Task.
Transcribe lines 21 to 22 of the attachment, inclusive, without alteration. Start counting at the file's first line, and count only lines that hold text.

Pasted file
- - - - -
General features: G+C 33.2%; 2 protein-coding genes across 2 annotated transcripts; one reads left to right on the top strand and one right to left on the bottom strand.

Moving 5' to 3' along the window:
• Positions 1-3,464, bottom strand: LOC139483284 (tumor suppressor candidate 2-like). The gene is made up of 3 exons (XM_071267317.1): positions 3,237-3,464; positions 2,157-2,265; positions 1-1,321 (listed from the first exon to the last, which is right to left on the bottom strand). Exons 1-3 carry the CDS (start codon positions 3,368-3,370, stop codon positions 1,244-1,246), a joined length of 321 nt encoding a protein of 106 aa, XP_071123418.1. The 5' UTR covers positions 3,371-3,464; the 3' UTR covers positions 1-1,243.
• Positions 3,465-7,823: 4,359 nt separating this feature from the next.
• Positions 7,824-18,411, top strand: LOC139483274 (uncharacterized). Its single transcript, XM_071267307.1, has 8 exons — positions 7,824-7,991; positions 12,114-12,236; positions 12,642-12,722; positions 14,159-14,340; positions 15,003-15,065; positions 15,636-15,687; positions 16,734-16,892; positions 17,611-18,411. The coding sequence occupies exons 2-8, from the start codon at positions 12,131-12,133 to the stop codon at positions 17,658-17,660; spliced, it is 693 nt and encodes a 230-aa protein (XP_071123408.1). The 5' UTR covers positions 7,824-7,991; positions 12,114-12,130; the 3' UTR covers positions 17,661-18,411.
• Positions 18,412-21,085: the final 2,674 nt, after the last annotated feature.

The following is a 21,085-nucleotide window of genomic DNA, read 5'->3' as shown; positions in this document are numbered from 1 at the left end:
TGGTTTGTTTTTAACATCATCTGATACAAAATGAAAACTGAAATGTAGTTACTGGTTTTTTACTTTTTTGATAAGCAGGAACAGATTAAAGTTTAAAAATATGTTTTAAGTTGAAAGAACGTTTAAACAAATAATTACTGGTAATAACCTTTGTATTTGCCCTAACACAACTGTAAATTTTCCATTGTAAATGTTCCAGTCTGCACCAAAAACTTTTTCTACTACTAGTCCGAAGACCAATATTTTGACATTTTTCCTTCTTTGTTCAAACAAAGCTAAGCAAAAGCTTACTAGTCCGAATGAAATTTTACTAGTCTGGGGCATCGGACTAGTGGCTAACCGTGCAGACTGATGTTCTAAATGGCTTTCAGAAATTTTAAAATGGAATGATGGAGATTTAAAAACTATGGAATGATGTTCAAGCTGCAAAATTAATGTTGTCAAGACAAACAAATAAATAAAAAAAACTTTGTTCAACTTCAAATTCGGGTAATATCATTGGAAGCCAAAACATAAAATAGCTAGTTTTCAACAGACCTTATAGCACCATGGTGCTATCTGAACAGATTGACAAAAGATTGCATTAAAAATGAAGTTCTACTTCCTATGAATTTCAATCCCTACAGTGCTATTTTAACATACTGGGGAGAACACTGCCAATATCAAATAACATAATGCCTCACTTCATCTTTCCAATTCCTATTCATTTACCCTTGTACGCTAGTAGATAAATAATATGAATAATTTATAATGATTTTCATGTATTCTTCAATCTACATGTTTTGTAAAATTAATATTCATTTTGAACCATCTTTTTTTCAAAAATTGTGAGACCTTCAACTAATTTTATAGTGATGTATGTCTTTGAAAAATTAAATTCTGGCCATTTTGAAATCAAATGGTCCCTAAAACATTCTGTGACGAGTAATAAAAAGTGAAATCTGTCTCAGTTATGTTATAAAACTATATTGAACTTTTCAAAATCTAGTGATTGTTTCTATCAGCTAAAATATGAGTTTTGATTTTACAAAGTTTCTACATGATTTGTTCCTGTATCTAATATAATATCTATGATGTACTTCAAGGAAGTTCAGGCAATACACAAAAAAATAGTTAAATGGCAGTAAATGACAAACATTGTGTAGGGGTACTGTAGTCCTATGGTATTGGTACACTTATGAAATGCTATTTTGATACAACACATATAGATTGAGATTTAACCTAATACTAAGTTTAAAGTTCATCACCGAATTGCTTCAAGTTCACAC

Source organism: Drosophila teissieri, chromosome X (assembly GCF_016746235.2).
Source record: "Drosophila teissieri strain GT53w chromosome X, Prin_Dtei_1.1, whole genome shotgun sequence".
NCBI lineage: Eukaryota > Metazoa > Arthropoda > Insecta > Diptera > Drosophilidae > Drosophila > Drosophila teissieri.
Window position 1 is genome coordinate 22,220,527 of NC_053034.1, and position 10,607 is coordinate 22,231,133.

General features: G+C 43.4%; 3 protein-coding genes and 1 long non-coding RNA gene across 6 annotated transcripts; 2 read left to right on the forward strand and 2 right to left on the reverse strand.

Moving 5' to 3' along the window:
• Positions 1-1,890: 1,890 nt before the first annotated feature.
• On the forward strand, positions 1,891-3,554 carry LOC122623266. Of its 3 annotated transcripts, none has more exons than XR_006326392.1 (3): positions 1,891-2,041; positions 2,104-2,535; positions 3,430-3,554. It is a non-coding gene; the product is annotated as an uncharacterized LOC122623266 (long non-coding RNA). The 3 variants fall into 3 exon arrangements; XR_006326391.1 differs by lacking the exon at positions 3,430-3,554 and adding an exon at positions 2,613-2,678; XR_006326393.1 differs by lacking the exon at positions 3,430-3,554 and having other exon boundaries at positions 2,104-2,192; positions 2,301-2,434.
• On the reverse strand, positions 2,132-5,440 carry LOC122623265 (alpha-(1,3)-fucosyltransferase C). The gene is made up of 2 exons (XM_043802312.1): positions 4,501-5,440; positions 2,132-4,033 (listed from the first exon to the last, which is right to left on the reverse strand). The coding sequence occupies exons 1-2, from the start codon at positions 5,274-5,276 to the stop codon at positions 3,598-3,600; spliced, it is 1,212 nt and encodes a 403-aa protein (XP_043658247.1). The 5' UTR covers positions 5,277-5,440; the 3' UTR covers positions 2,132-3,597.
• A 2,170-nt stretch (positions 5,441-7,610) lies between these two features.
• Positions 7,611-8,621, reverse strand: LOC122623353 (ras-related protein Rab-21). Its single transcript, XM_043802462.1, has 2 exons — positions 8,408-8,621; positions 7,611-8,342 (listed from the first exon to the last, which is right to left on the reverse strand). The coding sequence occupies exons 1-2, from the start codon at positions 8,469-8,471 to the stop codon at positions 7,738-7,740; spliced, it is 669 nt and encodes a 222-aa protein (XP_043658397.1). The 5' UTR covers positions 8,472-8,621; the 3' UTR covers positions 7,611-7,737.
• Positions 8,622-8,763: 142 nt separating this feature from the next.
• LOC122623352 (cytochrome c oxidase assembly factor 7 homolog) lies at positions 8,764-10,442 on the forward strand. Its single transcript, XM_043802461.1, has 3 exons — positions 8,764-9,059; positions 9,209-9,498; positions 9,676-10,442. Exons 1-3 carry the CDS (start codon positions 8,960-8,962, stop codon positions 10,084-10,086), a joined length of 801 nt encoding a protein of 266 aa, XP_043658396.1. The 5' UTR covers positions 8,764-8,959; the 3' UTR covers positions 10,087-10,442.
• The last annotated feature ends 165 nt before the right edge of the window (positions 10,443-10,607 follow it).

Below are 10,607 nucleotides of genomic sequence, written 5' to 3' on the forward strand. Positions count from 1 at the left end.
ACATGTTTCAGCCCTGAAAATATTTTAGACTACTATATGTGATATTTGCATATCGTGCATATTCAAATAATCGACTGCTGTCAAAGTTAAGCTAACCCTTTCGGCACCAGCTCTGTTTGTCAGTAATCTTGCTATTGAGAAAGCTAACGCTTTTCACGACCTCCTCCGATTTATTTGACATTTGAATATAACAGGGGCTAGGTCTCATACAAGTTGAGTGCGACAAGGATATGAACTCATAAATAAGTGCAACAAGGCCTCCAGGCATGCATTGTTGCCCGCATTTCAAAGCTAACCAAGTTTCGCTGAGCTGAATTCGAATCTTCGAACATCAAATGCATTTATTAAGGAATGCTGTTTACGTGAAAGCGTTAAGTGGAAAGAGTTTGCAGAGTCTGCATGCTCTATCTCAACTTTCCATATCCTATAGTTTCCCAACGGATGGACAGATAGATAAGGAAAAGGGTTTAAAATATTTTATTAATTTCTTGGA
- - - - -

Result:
• LOC122623352 (cytochrome c oxidase assembly factor 7 homolog) lies at positions 8,764-10,442 on the forward strand. Its single transcript, XM_043802461.1, has 3 exons — positions 8,764-9,059; positions 9,209-9,498; positions 9,676-10,442. Exons 1-3 carry the CDS (start codon positions 8,960-8,962, stop codon positions 10,084-10,086), a joined length of 801 nt encoding a protein of 266 aa, XP_043658396.1. The 5' UTR covers positions 8,764-8,959; the 3' UTR covers positions 10,087-10,442.
• The last annotated feature ends 165 nt before the right edge of the window (positions 10,443-10,607 follow it).